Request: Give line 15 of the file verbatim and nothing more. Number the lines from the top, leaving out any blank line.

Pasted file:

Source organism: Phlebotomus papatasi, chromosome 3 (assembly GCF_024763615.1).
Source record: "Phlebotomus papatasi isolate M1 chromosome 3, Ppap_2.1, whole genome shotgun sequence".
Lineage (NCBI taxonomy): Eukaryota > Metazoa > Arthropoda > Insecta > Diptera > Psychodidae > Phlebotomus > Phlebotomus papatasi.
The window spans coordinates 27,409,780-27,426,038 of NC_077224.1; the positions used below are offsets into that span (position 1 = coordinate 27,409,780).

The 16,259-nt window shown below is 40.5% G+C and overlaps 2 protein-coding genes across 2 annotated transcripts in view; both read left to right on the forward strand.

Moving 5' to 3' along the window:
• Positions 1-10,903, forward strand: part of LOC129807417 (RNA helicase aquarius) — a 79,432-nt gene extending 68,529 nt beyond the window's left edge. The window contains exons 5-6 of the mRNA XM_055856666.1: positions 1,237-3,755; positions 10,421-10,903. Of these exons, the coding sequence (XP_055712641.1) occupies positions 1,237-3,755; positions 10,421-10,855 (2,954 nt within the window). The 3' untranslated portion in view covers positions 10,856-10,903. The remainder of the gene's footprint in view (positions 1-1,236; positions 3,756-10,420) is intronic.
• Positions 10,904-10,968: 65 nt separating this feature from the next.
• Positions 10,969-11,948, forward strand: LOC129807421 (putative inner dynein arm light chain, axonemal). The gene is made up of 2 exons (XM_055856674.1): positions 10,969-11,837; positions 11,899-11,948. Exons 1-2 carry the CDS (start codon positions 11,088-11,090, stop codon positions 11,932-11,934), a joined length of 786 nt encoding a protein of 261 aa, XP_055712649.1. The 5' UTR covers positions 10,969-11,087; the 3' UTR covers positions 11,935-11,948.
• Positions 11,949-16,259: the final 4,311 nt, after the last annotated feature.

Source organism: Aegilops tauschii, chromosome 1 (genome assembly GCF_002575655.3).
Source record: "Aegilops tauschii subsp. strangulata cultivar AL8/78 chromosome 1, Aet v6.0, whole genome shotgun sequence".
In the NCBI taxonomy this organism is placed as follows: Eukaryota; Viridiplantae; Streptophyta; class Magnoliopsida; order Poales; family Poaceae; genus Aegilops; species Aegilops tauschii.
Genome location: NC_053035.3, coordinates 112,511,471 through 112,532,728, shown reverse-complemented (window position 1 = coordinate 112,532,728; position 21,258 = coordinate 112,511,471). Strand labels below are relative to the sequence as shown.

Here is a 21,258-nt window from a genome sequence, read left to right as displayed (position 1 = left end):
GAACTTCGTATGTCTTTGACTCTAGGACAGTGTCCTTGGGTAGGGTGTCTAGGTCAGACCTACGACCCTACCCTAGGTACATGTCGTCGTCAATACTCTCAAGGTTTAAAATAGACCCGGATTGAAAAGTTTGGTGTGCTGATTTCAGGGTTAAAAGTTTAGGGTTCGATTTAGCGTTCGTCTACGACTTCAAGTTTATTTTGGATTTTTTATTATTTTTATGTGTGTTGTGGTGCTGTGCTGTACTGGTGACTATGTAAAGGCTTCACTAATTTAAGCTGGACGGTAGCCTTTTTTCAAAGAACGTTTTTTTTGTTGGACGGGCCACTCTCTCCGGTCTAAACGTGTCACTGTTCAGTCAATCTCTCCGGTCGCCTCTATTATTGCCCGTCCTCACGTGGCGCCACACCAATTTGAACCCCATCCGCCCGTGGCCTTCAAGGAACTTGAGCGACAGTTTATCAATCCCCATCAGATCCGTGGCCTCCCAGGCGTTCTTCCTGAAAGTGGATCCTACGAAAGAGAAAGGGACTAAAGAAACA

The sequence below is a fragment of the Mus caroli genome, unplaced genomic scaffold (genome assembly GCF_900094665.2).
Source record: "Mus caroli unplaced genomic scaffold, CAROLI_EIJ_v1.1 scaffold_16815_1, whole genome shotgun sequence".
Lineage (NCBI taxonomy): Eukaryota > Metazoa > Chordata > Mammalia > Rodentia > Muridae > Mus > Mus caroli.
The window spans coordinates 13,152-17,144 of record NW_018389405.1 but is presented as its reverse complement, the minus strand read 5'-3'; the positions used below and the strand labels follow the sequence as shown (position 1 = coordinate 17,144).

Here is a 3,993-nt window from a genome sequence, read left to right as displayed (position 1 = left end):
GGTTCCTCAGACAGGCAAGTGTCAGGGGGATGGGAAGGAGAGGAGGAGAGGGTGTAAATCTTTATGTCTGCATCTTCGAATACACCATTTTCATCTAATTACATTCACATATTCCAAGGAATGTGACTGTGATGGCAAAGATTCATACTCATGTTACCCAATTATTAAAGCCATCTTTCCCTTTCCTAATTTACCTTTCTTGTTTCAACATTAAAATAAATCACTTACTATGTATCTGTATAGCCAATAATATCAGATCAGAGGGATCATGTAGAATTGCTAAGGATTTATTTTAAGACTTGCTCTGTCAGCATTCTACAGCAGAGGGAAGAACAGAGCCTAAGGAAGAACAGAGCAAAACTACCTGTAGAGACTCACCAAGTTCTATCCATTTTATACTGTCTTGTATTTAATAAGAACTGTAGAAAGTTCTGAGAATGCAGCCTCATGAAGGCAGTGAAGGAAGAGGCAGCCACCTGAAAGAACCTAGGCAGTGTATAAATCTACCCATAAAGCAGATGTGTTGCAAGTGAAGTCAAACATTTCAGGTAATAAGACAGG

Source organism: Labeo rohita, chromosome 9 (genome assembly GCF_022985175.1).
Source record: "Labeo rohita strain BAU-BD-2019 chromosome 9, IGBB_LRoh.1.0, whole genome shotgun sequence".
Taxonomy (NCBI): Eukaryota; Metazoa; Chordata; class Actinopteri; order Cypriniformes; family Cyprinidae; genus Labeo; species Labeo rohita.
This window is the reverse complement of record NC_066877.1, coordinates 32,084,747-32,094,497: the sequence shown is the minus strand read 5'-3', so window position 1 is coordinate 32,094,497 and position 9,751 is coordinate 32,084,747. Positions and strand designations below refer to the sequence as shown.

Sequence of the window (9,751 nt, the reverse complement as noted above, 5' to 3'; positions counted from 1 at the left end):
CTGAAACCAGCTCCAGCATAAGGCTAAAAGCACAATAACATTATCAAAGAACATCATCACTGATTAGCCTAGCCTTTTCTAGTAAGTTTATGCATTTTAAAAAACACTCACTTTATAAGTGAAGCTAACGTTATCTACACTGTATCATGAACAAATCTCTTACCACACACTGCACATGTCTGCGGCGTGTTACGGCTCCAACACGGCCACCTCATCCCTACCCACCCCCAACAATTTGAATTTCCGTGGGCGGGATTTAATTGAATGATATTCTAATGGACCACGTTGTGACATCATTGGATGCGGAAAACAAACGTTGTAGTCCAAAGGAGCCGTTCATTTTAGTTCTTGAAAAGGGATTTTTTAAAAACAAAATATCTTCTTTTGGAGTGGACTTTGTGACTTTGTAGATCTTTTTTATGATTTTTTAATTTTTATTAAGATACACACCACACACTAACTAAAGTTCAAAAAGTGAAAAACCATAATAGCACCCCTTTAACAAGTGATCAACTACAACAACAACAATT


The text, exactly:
Here is a 21,258-nt window from a genome sequence, read left to right as displayed (position 1 = left end):